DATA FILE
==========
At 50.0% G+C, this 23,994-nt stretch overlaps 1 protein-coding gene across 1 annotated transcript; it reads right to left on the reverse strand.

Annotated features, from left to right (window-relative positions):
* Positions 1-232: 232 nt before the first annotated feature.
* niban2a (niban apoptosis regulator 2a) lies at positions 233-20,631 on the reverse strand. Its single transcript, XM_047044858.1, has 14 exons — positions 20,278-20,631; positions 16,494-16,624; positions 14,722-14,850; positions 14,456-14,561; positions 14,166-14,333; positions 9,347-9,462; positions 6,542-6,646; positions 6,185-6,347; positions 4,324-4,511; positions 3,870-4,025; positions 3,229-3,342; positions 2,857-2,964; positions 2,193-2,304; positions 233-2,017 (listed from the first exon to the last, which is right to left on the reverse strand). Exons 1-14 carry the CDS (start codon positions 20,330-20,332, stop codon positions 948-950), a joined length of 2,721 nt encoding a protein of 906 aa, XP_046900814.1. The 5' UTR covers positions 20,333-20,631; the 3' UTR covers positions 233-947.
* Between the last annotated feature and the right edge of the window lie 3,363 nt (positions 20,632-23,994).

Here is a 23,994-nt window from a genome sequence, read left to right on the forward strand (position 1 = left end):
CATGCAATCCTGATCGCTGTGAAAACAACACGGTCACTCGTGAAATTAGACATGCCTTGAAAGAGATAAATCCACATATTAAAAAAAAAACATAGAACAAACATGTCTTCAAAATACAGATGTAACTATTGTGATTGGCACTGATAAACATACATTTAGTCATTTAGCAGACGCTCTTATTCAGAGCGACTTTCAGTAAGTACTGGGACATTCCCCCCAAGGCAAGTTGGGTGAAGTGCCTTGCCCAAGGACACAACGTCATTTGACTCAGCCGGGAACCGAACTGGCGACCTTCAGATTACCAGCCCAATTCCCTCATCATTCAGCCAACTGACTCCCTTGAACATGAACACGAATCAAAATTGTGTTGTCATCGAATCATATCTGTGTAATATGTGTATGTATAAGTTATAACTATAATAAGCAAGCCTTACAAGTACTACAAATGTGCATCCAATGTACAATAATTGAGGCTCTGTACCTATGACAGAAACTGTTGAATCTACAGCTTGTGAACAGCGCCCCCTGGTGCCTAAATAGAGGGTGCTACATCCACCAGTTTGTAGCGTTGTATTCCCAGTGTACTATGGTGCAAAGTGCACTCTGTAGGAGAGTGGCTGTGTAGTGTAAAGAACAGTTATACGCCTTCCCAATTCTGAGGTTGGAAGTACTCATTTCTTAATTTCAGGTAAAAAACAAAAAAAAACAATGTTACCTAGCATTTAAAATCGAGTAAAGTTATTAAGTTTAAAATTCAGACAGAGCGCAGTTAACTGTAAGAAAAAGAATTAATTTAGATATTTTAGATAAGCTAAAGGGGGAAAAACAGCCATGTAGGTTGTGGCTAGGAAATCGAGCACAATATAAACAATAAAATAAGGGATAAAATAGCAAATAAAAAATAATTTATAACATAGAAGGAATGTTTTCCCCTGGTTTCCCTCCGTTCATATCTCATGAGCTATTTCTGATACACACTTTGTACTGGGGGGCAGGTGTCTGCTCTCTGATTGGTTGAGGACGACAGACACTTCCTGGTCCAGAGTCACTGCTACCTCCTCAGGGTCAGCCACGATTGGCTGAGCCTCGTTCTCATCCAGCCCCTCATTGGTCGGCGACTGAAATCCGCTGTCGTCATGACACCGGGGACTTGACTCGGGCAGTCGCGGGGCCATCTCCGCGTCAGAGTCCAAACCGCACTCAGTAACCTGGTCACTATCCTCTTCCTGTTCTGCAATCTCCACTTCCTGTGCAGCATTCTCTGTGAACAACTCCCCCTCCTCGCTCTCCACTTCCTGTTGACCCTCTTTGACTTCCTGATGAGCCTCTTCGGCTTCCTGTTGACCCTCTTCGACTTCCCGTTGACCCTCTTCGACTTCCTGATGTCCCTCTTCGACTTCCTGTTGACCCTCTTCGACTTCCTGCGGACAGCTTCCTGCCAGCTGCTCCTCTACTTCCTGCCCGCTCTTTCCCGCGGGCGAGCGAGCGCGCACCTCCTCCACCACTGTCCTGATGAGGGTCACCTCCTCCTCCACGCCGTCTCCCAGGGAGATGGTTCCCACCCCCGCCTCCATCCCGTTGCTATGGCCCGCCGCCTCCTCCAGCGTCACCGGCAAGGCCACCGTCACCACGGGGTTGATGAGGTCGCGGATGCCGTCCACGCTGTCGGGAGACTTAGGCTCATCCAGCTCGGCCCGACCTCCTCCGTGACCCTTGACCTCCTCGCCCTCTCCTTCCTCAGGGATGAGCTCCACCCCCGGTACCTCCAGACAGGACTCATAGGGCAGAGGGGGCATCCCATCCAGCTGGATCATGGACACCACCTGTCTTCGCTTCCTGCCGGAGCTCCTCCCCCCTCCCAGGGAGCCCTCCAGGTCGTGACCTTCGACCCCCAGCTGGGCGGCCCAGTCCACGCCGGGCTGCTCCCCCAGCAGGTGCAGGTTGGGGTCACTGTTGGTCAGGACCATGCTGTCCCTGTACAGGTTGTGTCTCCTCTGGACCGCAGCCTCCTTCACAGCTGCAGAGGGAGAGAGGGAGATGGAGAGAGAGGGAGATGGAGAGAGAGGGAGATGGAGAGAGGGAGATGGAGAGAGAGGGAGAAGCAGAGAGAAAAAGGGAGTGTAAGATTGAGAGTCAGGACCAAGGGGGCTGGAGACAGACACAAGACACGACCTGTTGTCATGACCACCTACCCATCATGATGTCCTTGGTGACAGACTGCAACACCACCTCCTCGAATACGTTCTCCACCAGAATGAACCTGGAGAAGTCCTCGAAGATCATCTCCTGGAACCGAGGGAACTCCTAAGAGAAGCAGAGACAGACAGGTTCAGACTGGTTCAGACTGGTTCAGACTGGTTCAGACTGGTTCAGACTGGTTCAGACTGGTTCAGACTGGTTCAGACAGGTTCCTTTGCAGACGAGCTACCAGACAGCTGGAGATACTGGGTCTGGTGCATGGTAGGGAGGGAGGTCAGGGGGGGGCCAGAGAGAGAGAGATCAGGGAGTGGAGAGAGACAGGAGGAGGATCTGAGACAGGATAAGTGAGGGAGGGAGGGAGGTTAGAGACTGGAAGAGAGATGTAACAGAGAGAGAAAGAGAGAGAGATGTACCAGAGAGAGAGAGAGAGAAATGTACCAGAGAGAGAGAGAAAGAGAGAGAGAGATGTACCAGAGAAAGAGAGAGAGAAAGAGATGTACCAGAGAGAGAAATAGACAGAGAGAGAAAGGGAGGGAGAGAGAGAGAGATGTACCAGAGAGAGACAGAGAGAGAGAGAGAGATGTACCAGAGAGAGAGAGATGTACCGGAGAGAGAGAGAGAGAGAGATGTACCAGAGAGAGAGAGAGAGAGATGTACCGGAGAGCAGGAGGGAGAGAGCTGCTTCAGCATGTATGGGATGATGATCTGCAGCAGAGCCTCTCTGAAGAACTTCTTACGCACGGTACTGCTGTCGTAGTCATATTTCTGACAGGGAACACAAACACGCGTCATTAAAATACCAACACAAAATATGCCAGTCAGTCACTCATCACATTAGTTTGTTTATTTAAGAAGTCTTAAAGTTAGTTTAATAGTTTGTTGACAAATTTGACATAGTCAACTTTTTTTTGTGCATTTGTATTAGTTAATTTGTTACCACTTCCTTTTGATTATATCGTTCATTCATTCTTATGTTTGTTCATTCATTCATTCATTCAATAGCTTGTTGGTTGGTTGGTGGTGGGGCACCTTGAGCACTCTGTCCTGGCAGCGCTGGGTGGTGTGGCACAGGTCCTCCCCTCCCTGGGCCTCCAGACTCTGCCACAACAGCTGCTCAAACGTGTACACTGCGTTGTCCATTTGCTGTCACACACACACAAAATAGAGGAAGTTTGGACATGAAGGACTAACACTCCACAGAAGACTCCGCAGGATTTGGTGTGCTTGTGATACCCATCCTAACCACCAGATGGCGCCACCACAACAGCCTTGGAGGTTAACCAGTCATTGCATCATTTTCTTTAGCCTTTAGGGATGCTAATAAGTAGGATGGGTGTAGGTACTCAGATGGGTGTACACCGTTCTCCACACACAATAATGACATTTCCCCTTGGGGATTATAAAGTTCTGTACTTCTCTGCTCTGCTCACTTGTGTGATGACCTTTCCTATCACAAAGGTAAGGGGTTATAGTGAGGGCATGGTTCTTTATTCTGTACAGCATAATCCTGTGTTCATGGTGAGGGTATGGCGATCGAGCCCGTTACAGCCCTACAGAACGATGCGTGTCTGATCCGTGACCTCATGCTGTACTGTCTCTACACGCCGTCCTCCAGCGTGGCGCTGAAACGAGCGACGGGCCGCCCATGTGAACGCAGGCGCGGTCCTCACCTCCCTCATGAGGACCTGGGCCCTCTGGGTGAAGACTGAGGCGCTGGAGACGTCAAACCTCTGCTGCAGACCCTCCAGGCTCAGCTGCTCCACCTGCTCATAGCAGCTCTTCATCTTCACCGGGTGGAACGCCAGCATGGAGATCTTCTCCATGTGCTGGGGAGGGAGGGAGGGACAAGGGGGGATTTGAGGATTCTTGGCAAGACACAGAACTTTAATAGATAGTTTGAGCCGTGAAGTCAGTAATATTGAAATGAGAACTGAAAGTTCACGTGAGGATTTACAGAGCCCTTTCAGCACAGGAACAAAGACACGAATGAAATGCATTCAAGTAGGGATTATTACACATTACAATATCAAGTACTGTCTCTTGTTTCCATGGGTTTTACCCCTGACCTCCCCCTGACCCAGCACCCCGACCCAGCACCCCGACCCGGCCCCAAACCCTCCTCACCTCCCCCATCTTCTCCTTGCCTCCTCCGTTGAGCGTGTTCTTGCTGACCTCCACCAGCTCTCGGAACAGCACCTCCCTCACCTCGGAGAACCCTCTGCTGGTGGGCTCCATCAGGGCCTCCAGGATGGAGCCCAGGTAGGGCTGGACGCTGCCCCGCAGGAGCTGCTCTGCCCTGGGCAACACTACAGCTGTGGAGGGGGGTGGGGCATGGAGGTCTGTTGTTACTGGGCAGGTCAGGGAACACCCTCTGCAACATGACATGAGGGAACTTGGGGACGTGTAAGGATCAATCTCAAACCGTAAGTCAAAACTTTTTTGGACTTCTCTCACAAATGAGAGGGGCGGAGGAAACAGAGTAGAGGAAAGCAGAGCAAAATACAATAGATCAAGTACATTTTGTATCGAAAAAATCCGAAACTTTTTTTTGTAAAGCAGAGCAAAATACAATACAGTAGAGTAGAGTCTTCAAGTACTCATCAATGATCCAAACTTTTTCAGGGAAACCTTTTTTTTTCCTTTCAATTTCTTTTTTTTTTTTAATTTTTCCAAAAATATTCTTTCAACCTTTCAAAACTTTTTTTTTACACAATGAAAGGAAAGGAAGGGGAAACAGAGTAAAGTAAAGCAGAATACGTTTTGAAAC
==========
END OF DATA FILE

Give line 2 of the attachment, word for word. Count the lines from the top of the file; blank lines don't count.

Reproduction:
Annotated features, from left to right (window-relative positions):